If you live in the Great Falls area you know that Square Butte between Cascade and Sun River is one of the area’s most visible physical features.
You might say it is one of our symbols, so much so that the great western artist Charlie Russell would use it in his early 20th century paintings.
I’ve been driving past this gorgeous butte for more than 30 years, admiring it and always saying to myself that someday I would climb it. I’ve craned my neck from my airplane seat to get good looks at this massive hunk of rock.
Square Butte, not to be confused with another gorgeous central Montana butte near Geraldine, is a laccolith, a volcanic extrusion. The magma has found a crack in the crust and squirted up through it, creating these flat-topped semi-mountains.
These buttes dot the horizon between Great Falls and the Rocky Mountain Front.
The problem is that the butte is not on public land and it takes some effort to track down a landowner and get permission to go on top. Nearby Crown Butte, closer to Simms, is run by the Nature Conservancy, and doesn’t require permission getting. If you’re intimidated by seeking out landowners and dealing with them, that’s a great place to get started seeing these buttes.
The weather here this December has been quite open and dry, not exactly good skiing weather. I’ve seen reports of six inches of snow in the Teton Pass country and Showdown has only 24 inches, which isn’t great for cross-country skiing in the backcountry. Hiking the butte is a great alternative.
So I finally tracked down a friendly landowner and got permission to climb Square Butte from its southeast flank.
The weather Sunday was cloudy and foggy to begin with, but by early afternoon it had cleared sufficiently that we could get breathtaking views of the Rocky Mountain Front to the west, and see the Big and Little Belt mountain ranges, the Highwoods, Sweetgrass Hills and Bearpaw Mountains, as well.
Driving up, the butte looks impenetrable, its volcanic walls rising 1,000 feet above the valley floor. There was a fresh skiff of snow, which coated these hills like frosting on a layer cake.
As you near the walls themselves you realize that they are not as solid as they look from afar, but have many breaks in them, presenting interesting climbing possibilities.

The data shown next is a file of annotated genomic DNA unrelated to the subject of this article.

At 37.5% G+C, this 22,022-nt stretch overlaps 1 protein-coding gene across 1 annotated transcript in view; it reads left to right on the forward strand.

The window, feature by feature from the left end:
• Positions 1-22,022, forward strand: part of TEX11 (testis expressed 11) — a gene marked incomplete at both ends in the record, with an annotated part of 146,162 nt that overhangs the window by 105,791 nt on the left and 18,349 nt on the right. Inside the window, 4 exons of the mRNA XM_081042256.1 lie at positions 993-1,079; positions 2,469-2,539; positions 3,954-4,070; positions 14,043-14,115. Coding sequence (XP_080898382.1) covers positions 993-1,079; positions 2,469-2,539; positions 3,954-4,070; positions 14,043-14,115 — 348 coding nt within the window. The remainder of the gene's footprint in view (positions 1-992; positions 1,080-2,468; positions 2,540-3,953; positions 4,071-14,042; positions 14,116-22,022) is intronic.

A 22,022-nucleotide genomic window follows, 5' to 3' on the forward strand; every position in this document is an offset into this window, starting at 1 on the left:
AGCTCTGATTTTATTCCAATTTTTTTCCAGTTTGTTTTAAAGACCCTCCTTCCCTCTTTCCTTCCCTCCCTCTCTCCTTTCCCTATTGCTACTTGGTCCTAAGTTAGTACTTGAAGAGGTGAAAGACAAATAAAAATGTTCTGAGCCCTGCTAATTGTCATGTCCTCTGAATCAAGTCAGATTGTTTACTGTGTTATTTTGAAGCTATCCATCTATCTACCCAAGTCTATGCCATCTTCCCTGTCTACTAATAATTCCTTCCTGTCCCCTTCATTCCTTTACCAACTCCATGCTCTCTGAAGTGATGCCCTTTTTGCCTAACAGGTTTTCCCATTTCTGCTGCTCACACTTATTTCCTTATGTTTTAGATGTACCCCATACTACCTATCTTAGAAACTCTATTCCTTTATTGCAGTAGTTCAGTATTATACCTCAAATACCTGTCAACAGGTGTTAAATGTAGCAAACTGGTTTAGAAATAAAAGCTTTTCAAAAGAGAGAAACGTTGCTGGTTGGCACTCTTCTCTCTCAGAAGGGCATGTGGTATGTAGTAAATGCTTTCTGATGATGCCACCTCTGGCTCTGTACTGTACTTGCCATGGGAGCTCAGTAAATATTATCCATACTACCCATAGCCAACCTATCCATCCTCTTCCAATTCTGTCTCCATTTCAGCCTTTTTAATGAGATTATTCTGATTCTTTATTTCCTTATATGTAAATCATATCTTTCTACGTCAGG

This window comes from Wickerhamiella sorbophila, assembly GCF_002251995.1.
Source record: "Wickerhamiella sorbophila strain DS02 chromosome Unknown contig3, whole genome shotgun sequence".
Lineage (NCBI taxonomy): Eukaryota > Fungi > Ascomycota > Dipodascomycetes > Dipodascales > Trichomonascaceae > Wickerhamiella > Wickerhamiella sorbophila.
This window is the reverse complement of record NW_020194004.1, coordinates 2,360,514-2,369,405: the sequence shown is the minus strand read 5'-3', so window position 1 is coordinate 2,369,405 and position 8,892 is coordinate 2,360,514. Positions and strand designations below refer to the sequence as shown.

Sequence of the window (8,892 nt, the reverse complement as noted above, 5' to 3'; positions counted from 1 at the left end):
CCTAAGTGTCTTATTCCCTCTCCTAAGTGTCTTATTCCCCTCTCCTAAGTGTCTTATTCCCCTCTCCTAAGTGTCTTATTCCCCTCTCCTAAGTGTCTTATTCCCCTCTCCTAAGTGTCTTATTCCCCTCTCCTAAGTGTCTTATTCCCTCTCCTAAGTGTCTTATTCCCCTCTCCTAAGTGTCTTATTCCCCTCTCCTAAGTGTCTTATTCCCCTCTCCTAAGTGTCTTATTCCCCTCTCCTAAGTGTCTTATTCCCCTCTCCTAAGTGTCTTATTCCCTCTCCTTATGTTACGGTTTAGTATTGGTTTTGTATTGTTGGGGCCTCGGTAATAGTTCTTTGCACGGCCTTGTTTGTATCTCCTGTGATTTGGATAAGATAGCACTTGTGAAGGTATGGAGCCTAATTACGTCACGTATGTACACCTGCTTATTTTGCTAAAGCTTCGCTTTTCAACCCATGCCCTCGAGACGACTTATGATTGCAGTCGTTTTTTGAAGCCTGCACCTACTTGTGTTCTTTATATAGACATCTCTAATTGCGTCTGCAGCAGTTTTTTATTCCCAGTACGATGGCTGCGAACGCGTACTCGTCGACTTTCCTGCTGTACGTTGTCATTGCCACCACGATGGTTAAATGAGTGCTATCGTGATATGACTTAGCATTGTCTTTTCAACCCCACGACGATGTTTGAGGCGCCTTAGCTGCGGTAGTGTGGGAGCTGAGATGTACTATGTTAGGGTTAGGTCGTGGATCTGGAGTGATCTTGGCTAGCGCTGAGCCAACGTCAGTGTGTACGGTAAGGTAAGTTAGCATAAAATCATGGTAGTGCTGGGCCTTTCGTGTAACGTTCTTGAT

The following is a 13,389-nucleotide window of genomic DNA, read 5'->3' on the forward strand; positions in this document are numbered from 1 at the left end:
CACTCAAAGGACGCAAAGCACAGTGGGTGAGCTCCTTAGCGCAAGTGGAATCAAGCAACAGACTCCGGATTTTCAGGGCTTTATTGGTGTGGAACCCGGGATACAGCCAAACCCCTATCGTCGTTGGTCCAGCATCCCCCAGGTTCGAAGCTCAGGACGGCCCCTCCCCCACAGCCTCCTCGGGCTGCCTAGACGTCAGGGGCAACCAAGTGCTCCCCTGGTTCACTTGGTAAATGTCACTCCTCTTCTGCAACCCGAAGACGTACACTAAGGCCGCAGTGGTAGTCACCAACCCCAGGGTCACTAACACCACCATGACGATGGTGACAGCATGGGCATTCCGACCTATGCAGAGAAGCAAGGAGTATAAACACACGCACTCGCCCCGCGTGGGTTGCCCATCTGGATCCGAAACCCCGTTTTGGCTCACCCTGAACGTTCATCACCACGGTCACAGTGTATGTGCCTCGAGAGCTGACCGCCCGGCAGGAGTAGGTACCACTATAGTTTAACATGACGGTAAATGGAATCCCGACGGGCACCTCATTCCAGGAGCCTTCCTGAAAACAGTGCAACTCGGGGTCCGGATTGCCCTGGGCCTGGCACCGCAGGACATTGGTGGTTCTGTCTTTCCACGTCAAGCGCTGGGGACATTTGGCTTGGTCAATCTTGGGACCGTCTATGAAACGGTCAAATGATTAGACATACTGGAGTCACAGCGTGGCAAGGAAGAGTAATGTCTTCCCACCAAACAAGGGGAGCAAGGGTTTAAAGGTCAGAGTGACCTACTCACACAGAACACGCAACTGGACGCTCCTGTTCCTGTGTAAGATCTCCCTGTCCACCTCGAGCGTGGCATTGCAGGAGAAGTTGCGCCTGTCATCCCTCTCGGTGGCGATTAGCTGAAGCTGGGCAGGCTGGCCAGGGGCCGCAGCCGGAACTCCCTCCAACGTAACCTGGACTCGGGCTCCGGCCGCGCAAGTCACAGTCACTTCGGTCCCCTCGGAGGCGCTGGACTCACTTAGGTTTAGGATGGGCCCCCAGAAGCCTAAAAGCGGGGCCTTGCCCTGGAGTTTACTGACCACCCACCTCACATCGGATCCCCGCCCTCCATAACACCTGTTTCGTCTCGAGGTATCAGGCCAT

We decided to do a rock climbing route that required the use of our hands most of the way up, although there’s a much easier walk-up on a rough road not far from where we started. It is about 1,000 feet from the road through the rock wall. To the top-most point on the butte’s northwest side, is 4,793 feet, about a 1,300 foot gain.
Once on top there’s undulating grass as far as the eye can see. I had heard that the top of this butte hadn’t been grazed, but I was quickly disabused of that notion when I saw cow pies, fence, and a stock-watering pond.
We kept to the perimeter of the butte, gaining and losing a couple of hundred feet many times as we walked this “square” butte that is about a mile and a half wide and two miles long.
The most interesting features of walking it this way are the regular “cuts” in the rock buttresses. They revealed massive rock faces. We enjoyed poking around these cuts admiring the views and figuring out routes down them.
Throughout the day we encountered large herds of mule deer on the butte itself and below us as well.
Once the clouds had lifted and the fog cleared, we were treated to the snow-covered Rocky Mountain Front marching out in front of us, and the surrounding buttes.
One of our party remarked that a walk like we had done should be required of all school children in the area because it revealed such amazing scenery so quickly and easily. It is about a half-hour drive from town to its base.
How could I disagree?